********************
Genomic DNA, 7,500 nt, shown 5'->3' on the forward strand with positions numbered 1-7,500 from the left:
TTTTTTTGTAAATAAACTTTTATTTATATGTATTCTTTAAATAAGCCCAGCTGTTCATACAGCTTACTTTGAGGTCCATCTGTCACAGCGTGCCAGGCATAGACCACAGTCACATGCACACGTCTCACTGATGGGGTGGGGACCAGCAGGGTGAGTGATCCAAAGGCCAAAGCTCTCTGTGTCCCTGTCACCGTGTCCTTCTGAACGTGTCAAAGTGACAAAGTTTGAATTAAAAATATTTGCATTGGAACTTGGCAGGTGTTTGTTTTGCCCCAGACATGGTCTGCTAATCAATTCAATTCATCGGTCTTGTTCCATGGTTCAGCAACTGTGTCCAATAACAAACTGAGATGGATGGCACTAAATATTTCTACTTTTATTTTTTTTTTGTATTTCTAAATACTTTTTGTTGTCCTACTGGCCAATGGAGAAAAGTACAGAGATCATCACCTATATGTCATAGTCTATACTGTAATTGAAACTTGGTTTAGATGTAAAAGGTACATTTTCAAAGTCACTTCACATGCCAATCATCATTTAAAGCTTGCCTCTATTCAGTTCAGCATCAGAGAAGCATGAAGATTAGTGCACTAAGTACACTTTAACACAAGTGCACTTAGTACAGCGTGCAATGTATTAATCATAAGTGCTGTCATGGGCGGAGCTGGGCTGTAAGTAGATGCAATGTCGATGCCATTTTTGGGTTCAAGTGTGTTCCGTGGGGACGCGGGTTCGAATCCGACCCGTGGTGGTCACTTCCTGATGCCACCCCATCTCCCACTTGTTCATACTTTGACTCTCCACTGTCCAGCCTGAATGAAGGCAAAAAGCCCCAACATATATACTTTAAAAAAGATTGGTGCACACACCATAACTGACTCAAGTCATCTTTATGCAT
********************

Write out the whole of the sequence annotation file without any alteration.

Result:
Genomic DNA, 7,500 nt, shown 5'->3' on the forward strand with positions numbered 1-7,500 from the left:
TTTTTTTGTAAATAAACTTTTATTTATATGTATTCTTTAAATAAGCCCAGCTGTTCATACAGCTTACTTTGAGGTCCATCTGTCACAGCGTGCCAGGCATAGACCACAGTCACATGCACACGTCTCACTGATGGGGTGGGGACCAGCAGGGTGAGTGATCCAAAGGCCAAAGCTCTCTGTGTCCCTGTCACCGTGTCCTTCTGAACGTGTCAAAGTGACAAAGTTTGAATTAAAAATATTTGCATTGGAACTTGGCAGGTGTTTGTTTTGCCCCAGACATGGTCTGCTAATCAATTCAATTCATCGGTCTTGTTCCATGGTTCAGCAACTGTGTCCAATAACAAACTGAGATGGATGGCACTAAATATTTCTACTTTTATTTTTTTTTTGTATTTCTAAATACTTTTTGTTGTCCTACTGGCCAATGGAGAAAAGTACAGAGATCATCACCTATATGTCATAGTCTATACTGTAATTGAAACTTGGTTTAGATGTAAAAGGTACATTTTCAAAGTCACTTCACATGCCAATCATCATTTAAAGCTTGCCTCTATTCAGTTCAGCATCAGAGAAGCATGAAGATTAGTGCACTAAGTACACTTTAACACAAGTGCACTTAGTACAGCGTGCAATGTATTAATCATAAGTGCTGTCATGGGCGGAGCTGGGCTGTAAGTAGATGCAATGTCGATGCCATTTTTGGGTTCAAGTGTGTTCCGTGGGGACGCGGGTTCGAATCCGACCCGTGGTGGTCACTTCCTGATGCCACCCCATCTCCCACTTGTTCATACTTTGACTCTCCACTGTCCAGCCTGAATGAAGGCAAAAAGCCCCAACATATATACTTTAAAAAAGATTGGTGCACACACCATAACTGACTCAAGTCATCTTTATGCAT